Saturday, May 5, 2012

The Last Ride

As I bid good bye to my last customer at the airport, the walkie talkie cackled. Victor was on the other end. He was assigned a late night pick up in the neighborhood next to the clover intersection of the Airport Road and the Northern Corridor Highway. He was having a bad headache because he hadn’t slept too well the previous night, and just wanted to go home and crash. He asked me if I could go.

I agreed. I was an owl and always enjoyed the late night pickups. In the tranquil of the night, driving under the yellow halogen lamps on the empty streets of the city, I had met many an interesting traveler in those wee hours. Whether it was the silence around, or just the state of their mind that early in the morning, the conversations with the passenger in the back seat, in those trips were always interesting.  I spoke little and always loved to listen. Maybe that’s why they always loved to speak! They opened up a part of their lives to me… their stories, experiences, joys and sorrows…  Once I dropped them, our ways parted, yet that little lovely intersection of our paths, always made that last ride worth it.

Victor’s sms with the details of the pickup buzzed on my phone. It was a lady. That late in the night? A party-goer who wanted to be dropped home, I guessed. Or maybe she had company. Or maybe some lover who had had a fight with her man. As my mind wandered aimlessly, I pulled into the parking area opposite to a row of beautiful old villas. They all were from my parents’ generation, easily over 30 years old. The beautiful arches over the windows and at the corners of the fences, nobody made those sorts these days.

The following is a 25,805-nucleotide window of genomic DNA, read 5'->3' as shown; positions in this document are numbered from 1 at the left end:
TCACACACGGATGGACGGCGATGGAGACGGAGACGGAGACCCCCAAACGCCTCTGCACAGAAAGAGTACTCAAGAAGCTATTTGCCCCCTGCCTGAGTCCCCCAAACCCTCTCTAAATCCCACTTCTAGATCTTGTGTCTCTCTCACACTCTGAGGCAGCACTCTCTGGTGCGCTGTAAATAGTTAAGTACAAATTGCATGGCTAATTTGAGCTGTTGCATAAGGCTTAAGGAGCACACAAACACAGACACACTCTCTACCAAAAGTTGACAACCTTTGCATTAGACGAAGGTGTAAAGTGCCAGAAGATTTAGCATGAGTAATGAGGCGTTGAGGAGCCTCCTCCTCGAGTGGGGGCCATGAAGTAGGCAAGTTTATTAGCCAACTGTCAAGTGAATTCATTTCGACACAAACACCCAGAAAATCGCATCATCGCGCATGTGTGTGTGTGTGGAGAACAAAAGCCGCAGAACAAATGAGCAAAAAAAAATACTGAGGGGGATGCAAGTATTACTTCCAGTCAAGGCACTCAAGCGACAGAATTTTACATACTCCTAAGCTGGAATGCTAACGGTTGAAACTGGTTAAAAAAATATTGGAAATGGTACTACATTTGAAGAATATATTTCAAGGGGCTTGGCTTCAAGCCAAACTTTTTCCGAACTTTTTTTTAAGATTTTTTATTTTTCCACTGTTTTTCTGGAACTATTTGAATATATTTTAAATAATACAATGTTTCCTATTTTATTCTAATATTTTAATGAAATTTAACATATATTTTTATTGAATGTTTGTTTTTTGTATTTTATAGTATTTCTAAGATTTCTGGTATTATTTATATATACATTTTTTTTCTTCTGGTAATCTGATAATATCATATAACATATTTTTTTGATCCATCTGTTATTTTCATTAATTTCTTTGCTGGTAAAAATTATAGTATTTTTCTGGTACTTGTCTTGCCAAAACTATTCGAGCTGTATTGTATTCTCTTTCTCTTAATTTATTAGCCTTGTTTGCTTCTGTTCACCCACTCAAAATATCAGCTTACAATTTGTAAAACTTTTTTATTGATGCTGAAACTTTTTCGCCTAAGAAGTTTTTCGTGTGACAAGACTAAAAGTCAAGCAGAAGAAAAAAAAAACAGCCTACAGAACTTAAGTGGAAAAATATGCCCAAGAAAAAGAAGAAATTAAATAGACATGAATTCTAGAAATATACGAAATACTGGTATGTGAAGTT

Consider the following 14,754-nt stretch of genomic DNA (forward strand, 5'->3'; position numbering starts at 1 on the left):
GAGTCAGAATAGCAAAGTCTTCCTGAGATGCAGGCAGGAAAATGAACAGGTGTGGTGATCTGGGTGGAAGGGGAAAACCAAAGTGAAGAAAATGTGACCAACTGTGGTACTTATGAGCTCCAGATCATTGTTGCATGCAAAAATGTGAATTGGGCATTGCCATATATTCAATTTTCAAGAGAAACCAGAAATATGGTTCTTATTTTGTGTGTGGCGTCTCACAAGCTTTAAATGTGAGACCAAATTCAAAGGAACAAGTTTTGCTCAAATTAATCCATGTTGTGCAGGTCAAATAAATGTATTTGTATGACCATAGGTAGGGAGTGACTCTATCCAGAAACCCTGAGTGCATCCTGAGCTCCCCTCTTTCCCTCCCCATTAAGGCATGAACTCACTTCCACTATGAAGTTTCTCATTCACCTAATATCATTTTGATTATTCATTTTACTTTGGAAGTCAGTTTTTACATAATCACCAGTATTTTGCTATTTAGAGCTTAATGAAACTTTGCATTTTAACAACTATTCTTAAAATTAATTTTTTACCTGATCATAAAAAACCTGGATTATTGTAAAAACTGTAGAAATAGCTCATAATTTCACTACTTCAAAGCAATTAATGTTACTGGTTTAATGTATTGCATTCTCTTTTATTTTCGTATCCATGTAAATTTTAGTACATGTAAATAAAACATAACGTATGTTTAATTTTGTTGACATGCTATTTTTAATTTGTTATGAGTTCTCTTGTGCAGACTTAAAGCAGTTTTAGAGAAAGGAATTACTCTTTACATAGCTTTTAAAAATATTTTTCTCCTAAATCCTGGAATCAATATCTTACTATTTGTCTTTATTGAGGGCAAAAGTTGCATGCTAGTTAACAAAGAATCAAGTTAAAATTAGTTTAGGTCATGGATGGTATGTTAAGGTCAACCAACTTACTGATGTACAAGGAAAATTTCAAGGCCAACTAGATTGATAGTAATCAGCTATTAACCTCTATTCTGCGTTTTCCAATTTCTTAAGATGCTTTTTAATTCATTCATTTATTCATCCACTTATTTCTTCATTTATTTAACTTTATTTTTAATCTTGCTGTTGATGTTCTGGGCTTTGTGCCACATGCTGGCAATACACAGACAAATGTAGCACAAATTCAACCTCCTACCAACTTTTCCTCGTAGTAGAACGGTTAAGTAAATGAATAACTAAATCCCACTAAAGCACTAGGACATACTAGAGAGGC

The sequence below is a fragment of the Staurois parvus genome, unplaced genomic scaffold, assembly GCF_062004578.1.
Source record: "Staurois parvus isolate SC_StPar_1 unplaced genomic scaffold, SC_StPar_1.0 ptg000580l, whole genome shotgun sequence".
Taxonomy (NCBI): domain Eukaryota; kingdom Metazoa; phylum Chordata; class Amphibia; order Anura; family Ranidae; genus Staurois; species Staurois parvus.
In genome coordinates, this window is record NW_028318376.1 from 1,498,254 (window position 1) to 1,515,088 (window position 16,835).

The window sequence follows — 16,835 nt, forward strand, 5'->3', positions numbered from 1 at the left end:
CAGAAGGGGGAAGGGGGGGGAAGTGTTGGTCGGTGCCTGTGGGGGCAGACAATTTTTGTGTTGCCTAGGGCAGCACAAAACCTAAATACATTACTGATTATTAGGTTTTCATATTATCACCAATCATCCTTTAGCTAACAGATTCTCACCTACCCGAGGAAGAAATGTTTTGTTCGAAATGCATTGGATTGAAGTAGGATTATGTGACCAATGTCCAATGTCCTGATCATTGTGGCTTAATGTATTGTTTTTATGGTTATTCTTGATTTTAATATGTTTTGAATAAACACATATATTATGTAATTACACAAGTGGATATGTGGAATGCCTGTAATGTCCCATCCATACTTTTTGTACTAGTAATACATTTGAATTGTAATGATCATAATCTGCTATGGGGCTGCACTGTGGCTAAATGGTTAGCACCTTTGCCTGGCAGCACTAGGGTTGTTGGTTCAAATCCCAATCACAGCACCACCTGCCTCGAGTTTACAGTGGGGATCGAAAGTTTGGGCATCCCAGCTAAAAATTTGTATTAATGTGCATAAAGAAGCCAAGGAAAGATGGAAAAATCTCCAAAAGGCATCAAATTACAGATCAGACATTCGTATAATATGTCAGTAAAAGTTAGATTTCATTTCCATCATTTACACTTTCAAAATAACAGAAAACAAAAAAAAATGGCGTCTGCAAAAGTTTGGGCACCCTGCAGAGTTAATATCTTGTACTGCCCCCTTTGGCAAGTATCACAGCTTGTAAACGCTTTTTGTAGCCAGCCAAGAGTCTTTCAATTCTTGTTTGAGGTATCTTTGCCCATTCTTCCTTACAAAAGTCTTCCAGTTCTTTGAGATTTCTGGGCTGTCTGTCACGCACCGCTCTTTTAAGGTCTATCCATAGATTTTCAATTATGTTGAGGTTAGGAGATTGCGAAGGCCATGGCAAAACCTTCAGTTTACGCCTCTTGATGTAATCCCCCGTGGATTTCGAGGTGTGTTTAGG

3:30 am. My GPS said I was at the right place. I looked across and saw just one light among all the apartments. It came from the first floor of the beige villa across the street. I switched off the engine and peered at the window if I could get a glimpse of someone. I could see a shadow. I called the mobile number in Victor’s message. The phone rang, but no one picked up. I called again. No response either. Weird… I thought.

Any other driver in my place, would have probably honked to call the attention of the customer. I hated to honk. And in fact never did it late in the night. It disturbed the calm of the night and the neighbors. The city had been safe since I was a teenager, and unless there was a visible sign of danger, I preferred to walk up to the customer’s door and knock, than honk. And who knows, the person there, might’ve been in need of my help, maybe that was why he or she did not pick up her phone, I reasoned.

I walked through the old creaking rusted iron gate and rang the doorbell. There was a noise of something heavy being dragged across the floor. After quite a long time, the door opened and in there stood an old lady. She looked as old as my granny… over 80 years old probably… In the faint light from behind her, I saw, despite being heavily wrinkled and frail, she had one of the most beautiful smiles I had ever seen.

“Can I help you ma’am?”, I asked, reaching out to the heavy suitcase behind her.

“Yes my son, that’s nice of you...”, she said, kindness in her eyes. “But I have something else to pick up from up there. Could you help me up the stairs please? It’ll only take a while.” 

“Sure!” I said.